Stages of Keto:

-The first stage of a ketogenic way of eating demands the increase of fats and the reduction of carbohydrates in the diet. If you do not increase fats, your body will not switch to burning them and you may as well be following a low- calorie diet. We all know that these do not produce a sustainable weight loss. Fat is essential to meet the body’s energy requirements, eliminate cravings and produce a feeling of satiety (fullness), especially in the early stages, as it is the fat which allows the body to switch fuels from carbs to fat. People tend to increase the “easy” fats, i.e. salami, nuts, cheese, cream etc.  These can cause the build up of endo-toxins, which are released by the naturally occurring bacteria in the gut – this can cause a problem with the detoxification process in the bile pathway, which in turn allows the re-absorption of toxins rather that eliminating them. This can lead to stage two.

Stage two is lack of appetite. Many think this is how nutritional ketosis is supposed to work but under-eating can be as harmful as overeating. If you balance the fats you eat by including olive, avocado and walnut oil as well as chia, flaxseeds and fats from meat or fish to your diet to balance your omega 3-6 ratio the problems described above will be alleviated. There is constant debate online as to the amounts of fat to be consumed, some demand a calorie deficit for weight loss and others consider fat to be the key to unlocking fat stores and therefore expect you to eat it to excess. This is difficult to do if you have no appetite and let’s be honest it seems counter-intuitive.

We would always recommend eating between your BMR and TDEE. In this way you will avoid the health problems associated with under-eating like hair loss, fatigue and insomnia. Eating less than your BMR consistently has led you to have to keep cutting calories to keep losing weight, it has led you here, and if you are here it’s because you have come to understand that low calorie diets are unsustainable. Your body is not a machine- if you are hungry you must eat. Fat is the only macro-nutrient that does not allow an insulin response so when you are hungry, eat fat but better still, divide your fat macro so that you are sharing it between your meals. Two tablespoons of fat in the morning, two at lunch and two at dinner is almost 120g of fat, add in any from cheese, meat, eggs etc and you really shouldn’t need to binge on clotted cream or drink it from the pot. Particularly, don’t add fake sweeteners to these fats as I guarantee that this will lead to eating them in excess. Perhaps in the early stages as described above but I strongly advise against making a habit of this.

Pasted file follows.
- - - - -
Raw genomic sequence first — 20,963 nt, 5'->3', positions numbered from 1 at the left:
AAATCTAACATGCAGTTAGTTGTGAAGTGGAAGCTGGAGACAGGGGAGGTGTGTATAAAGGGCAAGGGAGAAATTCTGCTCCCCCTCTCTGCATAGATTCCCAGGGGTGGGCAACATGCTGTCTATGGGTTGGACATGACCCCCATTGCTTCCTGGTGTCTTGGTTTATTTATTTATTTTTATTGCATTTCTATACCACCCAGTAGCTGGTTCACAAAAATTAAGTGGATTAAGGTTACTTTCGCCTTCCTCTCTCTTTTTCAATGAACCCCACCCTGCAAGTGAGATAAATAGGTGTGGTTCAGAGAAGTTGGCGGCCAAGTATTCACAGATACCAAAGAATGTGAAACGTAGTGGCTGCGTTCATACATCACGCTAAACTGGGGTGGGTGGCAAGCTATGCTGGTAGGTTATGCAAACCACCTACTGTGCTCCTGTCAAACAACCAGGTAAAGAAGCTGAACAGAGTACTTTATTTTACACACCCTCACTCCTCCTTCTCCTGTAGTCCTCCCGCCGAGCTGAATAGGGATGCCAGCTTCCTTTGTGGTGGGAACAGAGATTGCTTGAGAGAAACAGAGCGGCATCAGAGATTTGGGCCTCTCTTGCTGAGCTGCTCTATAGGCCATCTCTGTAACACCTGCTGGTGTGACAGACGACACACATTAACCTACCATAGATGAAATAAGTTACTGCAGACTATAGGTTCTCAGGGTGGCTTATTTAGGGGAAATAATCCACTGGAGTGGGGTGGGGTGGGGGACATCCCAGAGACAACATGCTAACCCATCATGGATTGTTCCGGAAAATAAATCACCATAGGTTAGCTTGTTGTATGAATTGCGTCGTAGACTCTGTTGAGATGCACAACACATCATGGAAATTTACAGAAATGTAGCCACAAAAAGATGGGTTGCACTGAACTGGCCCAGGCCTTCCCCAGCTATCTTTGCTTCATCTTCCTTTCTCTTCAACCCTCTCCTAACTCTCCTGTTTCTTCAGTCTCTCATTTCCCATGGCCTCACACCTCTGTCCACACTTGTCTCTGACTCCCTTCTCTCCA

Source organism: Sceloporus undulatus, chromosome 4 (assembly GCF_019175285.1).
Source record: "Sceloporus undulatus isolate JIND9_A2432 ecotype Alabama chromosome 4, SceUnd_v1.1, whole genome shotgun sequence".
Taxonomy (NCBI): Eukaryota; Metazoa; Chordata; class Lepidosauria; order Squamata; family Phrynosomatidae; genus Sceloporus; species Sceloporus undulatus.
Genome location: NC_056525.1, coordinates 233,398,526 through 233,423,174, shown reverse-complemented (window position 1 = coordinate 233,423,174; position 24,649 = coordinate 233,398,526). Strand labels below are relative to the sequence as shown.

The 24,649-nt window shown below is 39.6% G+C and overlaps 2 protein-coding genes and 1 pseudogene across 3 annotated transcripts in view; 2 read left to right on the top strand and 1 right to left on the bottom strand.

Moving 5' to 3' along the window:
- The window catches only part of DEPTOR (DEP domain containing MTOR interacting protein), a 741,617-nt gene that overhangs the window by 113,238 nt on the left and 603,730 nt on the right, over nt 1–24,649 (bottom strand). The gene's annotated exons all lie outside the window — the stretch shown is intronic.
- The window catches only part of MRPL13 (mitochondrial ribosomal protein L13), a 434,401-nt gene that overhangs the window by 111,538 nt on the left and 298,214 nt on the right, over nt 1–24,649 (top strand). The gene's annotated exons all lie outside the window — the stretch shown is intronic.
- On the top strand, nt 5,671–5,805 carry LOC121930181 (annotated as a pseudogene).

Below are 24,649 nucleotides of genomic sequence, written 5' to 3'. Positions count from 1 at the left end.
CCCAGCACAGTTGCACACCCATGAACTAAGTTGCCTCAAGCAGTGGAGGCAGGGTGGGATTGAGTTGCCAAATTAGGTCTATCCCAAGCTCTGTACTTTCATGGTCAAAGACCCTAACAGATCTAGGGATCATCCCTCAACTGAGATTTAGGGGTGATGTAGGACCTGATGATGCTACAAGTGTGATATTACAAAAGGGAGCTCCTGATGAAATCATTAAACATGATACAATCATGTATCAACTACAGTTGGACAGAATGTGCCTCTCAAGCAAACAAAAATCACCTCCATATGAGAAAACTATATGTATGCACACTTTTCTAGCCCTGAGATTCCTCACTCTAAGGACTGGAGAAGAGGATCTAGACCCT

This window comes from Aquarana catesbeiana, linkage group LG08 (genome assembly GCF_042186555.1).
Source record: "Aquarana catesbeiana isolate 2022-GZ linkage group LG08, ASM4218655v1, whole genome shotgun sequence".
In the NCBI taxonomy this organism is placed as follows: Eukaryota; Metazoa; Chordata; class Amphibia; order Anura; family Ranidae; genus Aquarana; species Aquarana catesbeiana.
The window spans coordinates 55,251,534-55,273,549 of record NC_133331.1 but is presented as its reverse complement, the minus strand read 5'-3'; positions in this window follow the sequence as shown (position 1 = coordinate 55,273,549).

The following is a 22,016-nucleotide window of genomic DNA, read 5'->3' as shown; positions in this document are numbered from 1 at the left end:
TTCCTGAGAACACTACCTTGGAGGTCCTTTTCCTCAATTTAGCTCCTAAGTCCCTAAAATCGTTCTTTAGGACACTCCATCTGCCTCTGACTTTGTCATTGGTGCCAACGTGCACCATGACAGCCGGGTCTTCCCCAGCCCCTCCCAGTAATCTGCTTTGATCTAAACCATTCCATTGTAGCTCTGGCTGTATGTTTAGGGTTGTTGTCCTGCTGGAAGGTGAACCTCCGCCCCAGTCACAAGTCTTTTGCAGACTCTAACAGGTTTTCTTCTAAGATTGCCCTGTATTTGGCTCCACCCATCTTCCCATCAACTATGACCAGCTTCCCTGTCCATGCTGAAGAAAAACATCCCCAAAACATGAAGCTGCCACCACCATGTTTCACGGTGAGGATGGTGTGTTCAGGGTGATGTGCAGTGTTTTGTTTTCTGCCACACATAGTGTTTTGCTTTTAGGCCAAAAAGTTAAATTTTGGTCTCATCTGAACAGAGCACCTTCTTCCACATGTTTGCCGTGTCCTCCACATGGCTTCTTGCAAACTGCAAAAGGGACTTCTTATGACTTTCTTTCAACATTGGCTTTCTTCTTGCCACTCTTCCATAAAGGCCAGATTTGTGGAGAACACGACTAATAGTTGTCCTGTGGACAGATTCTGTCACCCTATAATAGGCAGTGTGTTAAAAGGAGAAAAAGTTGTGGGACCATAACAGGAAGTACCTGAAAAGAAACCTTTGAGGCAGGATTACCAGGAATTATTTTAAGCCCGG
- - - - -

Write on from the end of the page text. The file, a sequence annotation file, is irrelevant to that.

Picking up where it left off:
If you are not hungry, this is why fasting and keto go hand in hand.

Stage three is fasting. Lack of appetite leads to picking at food and snacking throughout the day, it also finds you justifying non keto food as you have been “good”.  This is a slippery slope. Your fasting must be structured and last between 14 – 22 hours (see our page on fasting). This means no calorie intake at all during the fasting period. If you decide to fast, you must keep up with your fluid and electrolyte intake – this is important!

Stage four is the transition from being slightly unsure of what you are doing, to being an evangelical, tub-thumping, successful, results orientated keto warrior (this, we hope you realise is slightly tongue in cheek…). You may become the food bore at social events, or you may preach to your work colleagues. Sometimes you might feel the need to educate everyone about this amazing way of eating that has made you fitter, healthier, lighter blah, blah and particularly blah… Try not to be the food bore.

You look and feel great, people are commenting on how much you’ve changed, your clothes fit you better and you look amazing… BEWARE!

Stage five is complacency. Because of all the benefits you see and feel, it must be OK to have the odd Chinese meal or packet of crisps, fish and chips, biscuits or desert when at a social occasion etc…

DON’T GO DOWN THIS ROAD! As we have said many times, keto is not a diet, rather a way of life. Many of our contributors have experienced this – It makes you feel bad with a capital B both physically and mentally, and everyone in our experience has regretted it. Stick with what works for you and you will be happier, fitter and healthier…